After two months of zigs and zags in the presidential race - highlighted by the party conventions, the selection of Alaska Gov. Sarah Palin as GOP vice presidential nominee and the financial wipeout on Wall Street - Sen. Barack Obama is closing in on victory, not just in the national polls but also on the map of state battlegrounds.
The last time "Out There" rated the "purple states" - that is, those neither safely Democratic nor Republican - was in mid-August. At that time, Obama, the Democratic nominee, led his GOP rival, Sen. John McCain, by a 241-200 electoral vote margin, with 97 additional electoral votes in the toss-up category.
Now, riding a wave driven by the nation's worsening economic conditions, Obama has gained ground in most of the purple states.
As with previous rankings, "Out There" designates purple states as Likely Republican, Lean Republican, Toss-Up, Lean Democratic and Likely Democratic, based on interviews with sources in the states and a look at recent polls .
In the latest assessment, Obama now leads McCain in electoral votes, 263-163, with 112 in the toss-up category. That leaves Obama just seven electoral votes shy of what he needs to clinch a victory.
In fact, McCain's chances have cratered so badly that Obama would win if he just holds onto the states leaning in his direction and lands one of these other states now up for grabs: Colorado, Virginia, Ohio, Florida or Missouri. Winning any one of these states - not all of them, just one of them - would seal the race in his favor.
"Out There" counts these five states, plus Nevada, Indiana and North Carolina, as toss-ups. In reality, a number of recent polls have shown Obama ahead by single digits in most of these states, giving the Illinois Democrat an extra layer of security. Other evidence of strength in these states is emerging, too. In Missouri, Obama drew an estimated 100,000 people to a rally in St. Louis over the weekend and another 75,000 in Kansas City, while in Nevada, Democratic registration gains and early voting patterns suggest a tide in Obama's favor.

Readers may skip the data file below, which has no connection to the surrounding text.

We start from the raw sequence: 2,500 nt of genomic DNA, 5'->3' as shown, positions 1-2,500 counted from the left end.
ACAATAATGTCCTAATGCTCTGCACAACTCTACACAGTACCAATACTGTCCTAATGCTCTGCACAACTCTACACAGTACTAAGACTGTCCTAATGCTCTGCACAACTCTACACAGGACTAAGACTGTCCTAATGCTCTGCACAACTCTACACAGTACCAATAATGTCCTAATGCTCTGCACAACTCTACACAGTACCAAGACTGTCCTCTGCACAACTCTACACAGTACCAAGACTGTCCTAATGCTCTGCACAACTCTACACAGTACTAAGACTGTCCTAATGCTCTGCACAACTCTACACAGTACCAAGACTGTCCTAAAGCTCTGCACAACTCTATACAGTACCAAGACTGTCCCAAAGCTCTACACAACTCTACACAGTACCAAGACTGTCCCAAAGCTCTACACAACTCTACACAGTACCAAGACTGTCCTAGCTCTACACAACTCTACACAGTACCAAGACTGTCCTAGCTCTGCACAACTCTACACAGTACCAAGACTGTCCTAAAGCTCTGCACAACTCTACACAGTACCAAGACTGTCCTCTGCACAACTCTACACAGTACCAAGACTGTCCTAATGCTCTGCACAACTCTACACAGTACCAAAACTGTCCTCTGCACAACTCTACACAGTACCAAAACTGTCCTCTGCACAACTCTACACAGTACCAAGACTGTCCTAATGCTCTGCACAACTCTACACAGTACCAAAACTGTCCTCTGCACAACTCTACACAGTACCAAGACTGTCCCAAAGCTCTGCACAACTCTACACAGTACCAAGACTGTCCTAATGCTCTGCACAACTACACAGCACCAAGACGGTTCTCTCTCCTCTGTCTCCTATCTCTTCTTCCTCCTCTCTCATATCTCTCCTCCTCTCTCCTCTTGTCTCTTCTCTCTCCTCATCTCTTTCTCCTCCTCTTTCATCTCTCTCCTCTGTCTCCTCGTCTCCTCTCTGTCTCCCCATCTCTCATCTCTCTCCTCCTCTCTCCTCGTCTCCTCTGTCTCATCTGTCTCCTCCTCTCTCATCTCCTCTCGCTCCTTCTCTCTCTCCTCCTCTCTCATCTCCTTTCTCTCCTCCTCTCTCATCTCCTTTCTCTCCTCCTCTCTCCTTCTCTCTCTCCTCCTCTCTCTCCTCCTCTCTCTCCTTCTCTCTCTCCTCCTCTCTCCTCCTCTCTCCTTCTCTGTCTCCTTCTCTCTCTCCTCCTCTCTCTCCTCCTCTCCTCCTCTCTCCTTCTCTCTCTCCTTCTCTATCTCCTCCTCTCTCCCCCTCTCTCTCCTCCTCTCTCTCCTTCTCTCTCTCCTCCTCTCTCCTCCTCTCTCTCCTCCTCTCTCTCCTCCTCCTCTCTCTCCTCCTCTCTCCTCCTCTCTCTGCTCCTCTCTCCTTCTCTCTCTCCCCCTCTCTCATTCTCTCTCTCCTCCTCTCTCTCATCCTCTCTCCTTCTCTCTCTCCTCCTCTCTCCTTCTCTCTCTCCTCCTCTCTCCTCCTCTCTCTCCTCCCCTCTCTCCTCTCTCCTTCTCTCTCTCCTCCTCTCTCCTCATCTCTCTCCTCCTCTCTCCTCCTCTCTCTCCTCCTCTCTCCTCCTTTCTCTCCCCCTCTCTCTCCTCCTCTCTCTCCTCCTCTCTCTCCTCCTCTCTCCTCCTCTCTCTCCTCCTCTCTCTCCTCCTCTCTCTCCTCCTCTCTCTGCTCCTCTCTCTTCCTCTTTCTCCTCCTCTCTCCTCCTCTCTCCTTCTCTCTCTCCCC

Despite these indications, "Out There," after much consideration, is remaining cautious, declining for now to label these states as Lean Democratic. This decision was made considering the modest size of Obama's leads and the states' long histories of voting Republican.
Still, there's no question that Obama has come a long way during this contest. One need look no further than how the map broke out in the first "Out There" rankings in July 2007.
Fifteen months ago, only three states were classified as toss-ups - Iowa, Ohio and New Mexico. Of these, only Ohio remains a toss-up today; Iowa rates as Likely Democratic and New Mexico is labeled Lean Democratic.
Back then, the remainder of today's toss-up states were in the Republican camp. Virginia and Nevada were considered Likely Republican, while Florida, Colorado and Missouri were Lean Republican. And Indiana and North Carolina didn't even qualify as purple; they were considered Safe Republican.
Meanwhile, the list of today's Lean Republican states - Montana, North Dakota and West Virginia - also makes clear how aggressively Obama has been playing on the GOP's own turf.
Obama has courted Montana and North Dakota - both of which were considered Safe Republican states in July 2007 - during multiple visits, a tactic that would have been considered foolhardy before this spring. And the current economic crisis has helped bring West Virginia back into contention for the Democrats. West Virginia, a two-time backer of George W. Bush, had seemed lost to Obama after a resounding victory by Sen. Hillary Rodham Clinton (N.Y.) in the state's Democratic primary.
By contrast, the Democratic stable has remained remarkably uniform over the past 15 months.